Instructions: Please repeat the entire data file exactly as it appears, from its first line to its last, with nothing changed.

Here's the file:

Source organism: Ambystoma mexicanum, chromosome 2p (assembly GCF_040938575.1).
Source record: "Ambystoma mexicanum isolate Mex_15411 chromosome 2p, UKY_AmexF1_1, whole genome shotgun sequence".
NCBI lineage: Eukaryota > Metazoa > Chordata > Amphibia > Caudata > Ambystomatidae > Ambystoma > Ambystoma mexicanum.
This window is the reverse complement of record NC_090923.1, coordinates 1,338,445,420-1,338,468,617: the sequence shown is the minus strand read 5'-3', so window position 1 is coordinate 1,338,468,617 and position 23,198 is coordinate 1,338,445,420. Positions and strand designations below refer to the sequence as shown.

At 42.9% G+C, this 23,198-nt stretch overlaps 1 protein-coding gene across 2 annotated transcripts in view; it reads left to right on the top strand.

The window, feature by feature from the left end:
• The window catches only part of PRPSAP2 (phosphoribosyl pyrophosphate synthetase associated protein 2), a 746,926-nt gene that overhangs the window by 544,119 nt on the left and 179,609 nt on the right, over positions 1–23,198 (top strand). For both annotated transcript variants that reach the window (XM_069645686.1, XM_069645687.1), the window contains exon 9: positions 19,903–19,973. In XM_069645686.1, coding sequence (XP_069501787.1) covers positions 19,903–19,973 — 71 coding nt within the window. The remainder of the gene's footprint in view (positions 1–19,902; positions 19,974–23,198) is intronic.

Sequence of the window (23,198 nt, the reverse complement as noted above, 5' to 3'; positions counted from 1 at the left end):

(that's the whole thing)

Source organism: Ambystoma mexicanum, chromosome 2p (assembly GCF_040938575.1).
Source record: "Ambystoma mexicanum isolate Mex_15411 chromosome 2p, UKY_AmexF1_1, whole genome shotgun sequence".
NCBI lineage: Eukaryota > Metazoa > Chordata > Amphibia > Caudata > Ambystomatidae > Ambystoma > Ambystoma mexicanum.
This window is the reverse complement of record NC_090923.1, coordinates 1,338,445,420-1,338,468,617: the sequence shown is the minus strand read 5'-3', so window position 1 is coordinate 1,338,468,617 and position 23,198 is coordinate 1,338,445,420. Positions and strand designations below refer to the sequence as shown.

At 42.9% G+C, this 23,198-nt stretch overlaps 1 protein-coding gene across 2 annotated transcripts in view; it reads left to right on the top strand.

The window, feature by feature from the left end:
• The window catches only part of PRPSAP2 (phosphoribosyl pyrophosphate synthetase associated protein 2), a 746,926-nt gene that overhangs the window by 544,119 nt on the left and 179,609 nt on the right, over positions 1–23,198 (top strand). For both annotated transcript variants that reach the window (XM_069645686.1, XM_069645687.1), the window contains exon 9: positions 19,903–19,973. In XM_069645686.1, coding sequence (XP_069501787.1) covers positions 19,903–19,973 — 71 coding nt within the window. The remainder of the gene's footprint in view (positions 1–19,902; positions 19,974–23,198) is intronic.

Sequence of the window (23,198 nt, the reverse complement as noted above, 5' to 3'; positions counted from 1 at the left end):